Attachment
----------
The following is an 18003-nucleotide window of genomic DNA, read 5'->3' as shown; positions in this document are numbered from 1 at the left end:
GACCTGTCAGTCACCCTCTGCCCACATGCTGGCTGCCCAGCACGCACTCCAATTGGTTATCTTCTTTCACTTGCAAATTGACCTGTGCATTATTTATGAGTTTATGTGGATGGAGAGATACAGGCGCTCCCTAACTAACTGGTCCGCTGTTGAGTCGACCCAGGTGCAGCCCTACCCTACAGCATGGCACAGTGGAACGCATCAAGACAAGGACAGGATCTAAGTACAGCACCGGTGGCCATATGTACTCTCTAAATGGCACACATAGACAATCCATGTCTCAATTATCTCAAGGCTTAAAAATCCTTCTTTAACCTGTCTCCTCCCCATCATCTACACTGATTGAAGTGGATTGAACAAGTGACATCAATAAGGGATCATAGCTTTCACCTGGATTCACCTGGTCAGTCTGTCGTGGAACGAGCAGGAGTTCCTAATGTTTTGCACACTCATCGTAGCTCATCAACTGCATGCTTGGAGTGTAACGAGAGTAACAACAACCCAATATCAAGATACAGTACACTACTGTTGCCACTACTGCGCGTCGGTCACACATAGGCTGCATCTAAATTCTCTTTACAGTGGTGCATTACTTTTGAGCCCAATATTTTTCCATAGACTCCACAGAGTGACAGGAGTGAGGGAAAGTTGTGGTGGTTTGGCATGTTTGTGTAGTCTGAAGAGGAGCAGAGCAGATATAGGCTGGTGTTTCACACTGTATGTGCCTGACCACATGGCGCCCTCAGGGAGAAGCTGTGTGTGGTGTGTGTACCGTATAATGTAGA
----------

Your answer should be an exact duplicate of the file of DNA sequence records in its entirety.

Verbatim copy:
The following is an 18003-nucleotide window of genomic DNA, read 5'->3' as shown; positions in this document are numbered from 1 at the left end:
GACCTGTCAGTCACCCTCTGCCCACATGCTGGCTGCCCAGCACGCACTCCAATTGGTTATCTTCTTTCACTTGCAAATTGACCTGTGCATTATTTATGAGTTTATGTGGATGGAGAGATACAGGCGCTCCCTAACTAACTGGTCCGCTGTTGAGTCGACCCAGGTGCAGCCCTACCCTACAGCATGGCACAGTGGAACGCATCAAGACAAGGACAGGATCTAAGTACAGCACCGGTGGCCATATGTACTCTCTAAATGGCACACATAGACAATCCATGTCTCAATTATCTCAAGGCTTAAAAATCCTTCTTTAACCTGTCTCCTCCCCATCATCTACACTGATTGAAGTGGATTGAACAAGTGACATCAATAAGGGATCATAGCTTTCACCTGGATTCACCTGGTCAGTCTGTCGTGGAACGAGCAGGAGTTCCTAATGTTTTGCACACTCATCGTAGCTCATCAACTGCATGCTTGGAGTGTAACGAGAGTAACAACAACCCAATATCAAGATACAGTACACTACTGTTGCCACTACTGCGCGTCGGTCACACATAGGCTGCATCTAAATTCTCTTTACAGTGGTGCATTACTTTTGAGCCCAATATTTTTCCATAGACTCCACAGAGTGACAGGAGTGAGGGAAAGTTGTGGTGGTTTGGCATGTTTGTGTAGTCTGAAGAGGAGCAGAGCAGATATAGGCTGGTGTTTCACACTGTATGTGCCTGACCACATGGCGCCCTCAGGGAGAAGCTGTGTGTGGTGTGTGTACCGTATAATGTAGA